Monday, 7 April 2014

Mutual Funds


Mutual Funds are professionally managed vehicles of collective investment that pool the savings of many investors for investment in securities and the profits are shared equally among its participants in proportion to their holdings.

The fund manager collects money from the members and invests them in diversified portfolio of financial assets with a view to reducing risk and maximizing income for distribution to its members.

The Mutual Funds usually invest their funds in equities, bonds, debentures, call money etc. depending on the objectives and team of scheme.

Selection of Mutual Funds depends on-

1. When did you want returns.
2. How much of risk you can take.

NO RISK
Invest in Government Securities which gives you Guaranteed Returns.

WILLING TO TAKE RISK
Invest in shares, Real Estate etc.

WANT LIQUIDITY
Invest in Gold.

  •  Mutual Fund is a tax saving instrument.

Net Asset Value (NAV)

The NAV of a scheme is a number which basically represents the value in rupees per fund units as on a particular date.

NAV= (Realizable value of all assets- Liabilities and outstanding expenses) /Number of Fund Units

  • NAV keeps on changing with the changes in the market rates of equity and bond markets.
  • Mutual Funds makes more profit when NAV increases.
  • When NAV comes down customers purchase more units and sells it when the market recovers and NAV goes up.

Classification of Mutual Funds

A) According to the type of investment

1. Open Ended Schemes
  • There is no specific date when the scheme will be closed.
  • Allowed to issue and redeem units any time during the life of the scheme.
2. Closed Ended Schemes
  •  There is a closing date when finally the scheme will be winded up.
  • At the end of the term, the corpus is dis-invested and proceeds distributed to the various unit holders in proportion to their holdings.
  • After final distribution the scheme ceases to exist.
 B) According to type of investment

While launching a new scheme every Mutual Fund is supposed to declare in the prospectus the kind of instruments in which it will make investments of the funds collected under that scheme.

  1. Equity Funds Scheme or Growth Funds.
  2. Debt Fund Scheme or Income Funds.
  3. Diversified Fund Scheme or Balanced Funds.
  4. Gilt Fund Scheme.
  5. Money Market Fund Scheme( Invest in safer short term instruments such as treasury bills, certificate of Deposit, Commercial Paper and Interbank Call Money)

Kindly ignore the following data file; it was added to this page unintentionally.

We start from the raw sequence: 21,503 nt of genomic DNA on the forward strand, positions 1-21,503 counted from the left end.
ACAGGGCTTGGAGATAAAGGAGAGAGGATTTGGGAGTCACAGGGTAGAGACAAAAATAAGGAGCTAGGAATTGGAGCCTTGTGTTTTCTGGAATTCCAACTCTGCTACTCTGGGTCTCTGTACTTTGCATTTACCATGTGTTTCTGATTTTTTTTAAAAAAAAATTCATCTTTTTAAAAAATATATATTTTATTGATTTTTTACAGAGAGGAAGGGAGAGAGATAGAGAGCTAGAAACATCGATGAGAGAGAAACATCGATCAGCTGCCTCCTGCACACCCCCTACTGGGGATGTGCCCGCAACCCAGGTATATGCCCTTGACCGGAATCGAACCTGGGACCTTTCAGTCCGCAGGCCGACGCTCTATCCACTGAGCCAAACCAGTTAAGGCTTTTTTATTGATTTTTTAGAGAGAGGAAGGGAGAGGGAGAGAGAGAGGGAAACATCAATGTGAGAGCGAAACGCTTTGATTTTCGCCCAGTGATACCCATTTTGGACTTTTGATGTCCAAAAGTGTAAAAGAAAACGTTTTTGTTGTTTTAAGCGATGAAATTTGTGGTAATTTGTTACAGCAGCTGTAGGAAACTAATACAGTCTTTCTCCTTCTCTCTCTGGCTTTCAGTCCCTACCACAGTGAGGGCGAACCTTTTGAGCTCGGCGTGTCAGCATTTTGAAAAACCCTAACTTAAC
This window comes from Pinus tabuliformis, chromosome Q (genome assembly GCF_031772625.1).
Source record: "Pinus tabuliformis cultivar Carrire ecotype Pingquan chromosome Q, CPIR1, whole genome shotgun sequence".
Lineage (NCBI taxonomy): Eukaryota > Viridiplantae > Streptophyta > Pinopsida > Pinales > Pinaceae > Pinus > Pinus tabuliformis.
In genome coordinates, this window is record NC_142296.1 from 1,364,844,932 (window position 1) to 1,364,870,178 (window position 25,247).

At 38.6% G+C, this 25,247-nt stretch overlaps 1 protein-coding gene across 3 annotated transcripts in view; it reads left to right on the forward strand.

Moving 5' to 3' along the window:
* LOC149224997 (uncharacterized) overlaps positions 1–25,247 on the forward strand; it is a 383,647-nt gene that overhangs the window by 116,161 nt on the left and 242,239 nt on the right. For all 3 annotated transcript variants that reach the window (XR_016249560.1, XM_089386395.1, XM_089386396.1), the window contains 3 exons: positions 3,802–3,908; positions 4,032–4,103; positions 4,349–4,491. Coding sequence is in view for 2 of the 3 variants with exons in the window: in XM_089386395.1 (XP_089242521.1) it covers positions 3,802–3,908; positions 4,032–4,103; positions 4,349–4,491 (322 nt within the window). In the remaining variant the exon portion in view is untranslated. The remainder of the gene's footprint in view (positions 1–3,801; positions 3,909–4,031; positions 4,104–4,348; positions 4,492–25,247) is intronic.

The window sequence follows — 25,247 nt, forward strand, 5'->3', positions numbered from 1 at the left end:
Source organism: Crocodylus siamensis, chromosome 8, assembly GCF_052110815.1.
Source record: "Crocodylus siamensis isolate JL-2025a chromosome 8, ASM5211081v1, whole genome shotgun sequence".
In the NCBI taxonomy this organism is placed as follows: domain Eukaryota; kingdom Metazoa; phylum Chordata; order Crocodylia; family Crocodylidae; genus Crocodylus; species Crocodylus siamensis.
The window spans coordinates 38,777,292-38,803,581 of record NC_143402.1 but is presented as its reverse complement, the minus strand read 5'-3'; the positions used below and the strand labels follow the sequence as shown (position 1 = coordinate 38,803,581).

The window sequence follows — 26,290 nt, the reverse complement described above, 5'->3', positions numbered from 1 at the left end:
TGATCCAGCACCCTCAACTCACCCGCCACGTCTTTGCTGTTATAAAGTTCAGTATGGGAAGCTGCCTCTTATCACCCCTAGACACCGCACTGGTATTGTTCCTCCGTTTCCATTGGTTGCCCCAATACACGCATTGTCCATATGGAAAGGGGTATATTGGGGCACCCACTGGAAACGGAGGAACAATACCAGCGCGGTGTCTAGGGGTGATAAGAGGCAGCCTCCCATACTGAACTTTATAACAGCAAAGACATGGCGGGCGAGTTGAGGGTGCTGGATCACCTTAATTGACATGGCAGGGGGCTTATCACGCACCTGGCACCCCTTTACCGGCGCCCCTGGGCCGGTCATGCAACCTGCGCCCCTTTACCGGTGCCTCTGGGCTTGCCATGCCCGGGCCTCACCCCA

6. Sector Specific Funds (invest in shares of companies operating in specific sector or industry)
  7. Index Fund(Funds that specializes in the purchase of securities that represent a specific index)
C) According to Tax incentive Schemes
  1.  Tax Savings Funds.
  2. Non Tax Savings Funds.
D) According to the Time of Payout
  1. Dividend Paying Schemes- Pays dividends from time to time as and when the dividend is declared.
  2. Reinvestment Schemes- The share's dividend and capital gains will be reinvested in additional fund shares.

Advantages of Mutual Funds

  1. Your investments are managed by professional finance managers who are ina better position to asses the risk profile of the investments.
  2. In case of small investors, your investment cannot be spread into equity shares of various good companies due to high price of shares. Mutual funds are in a better position to spread your investments across various sectors, this is called risk diversification.

Difference between Mutual Funds And Portfolio Management Schemes

Mutual Fund Schemes
Portfolio Management Schemes
In Mutual Fund Schemes, the funds of large number of investors are pooled to form a common fund and the gains/losses are shared among the investors equally.
In Portfolio Management Schemes, the funds of a particular investor remains identifiable and gain/losses for that portfolio will be for him only.

Each investors funds are invested in a separate portfolio and there is no pooling of funds.


Courtesy: AllBankingSolutions

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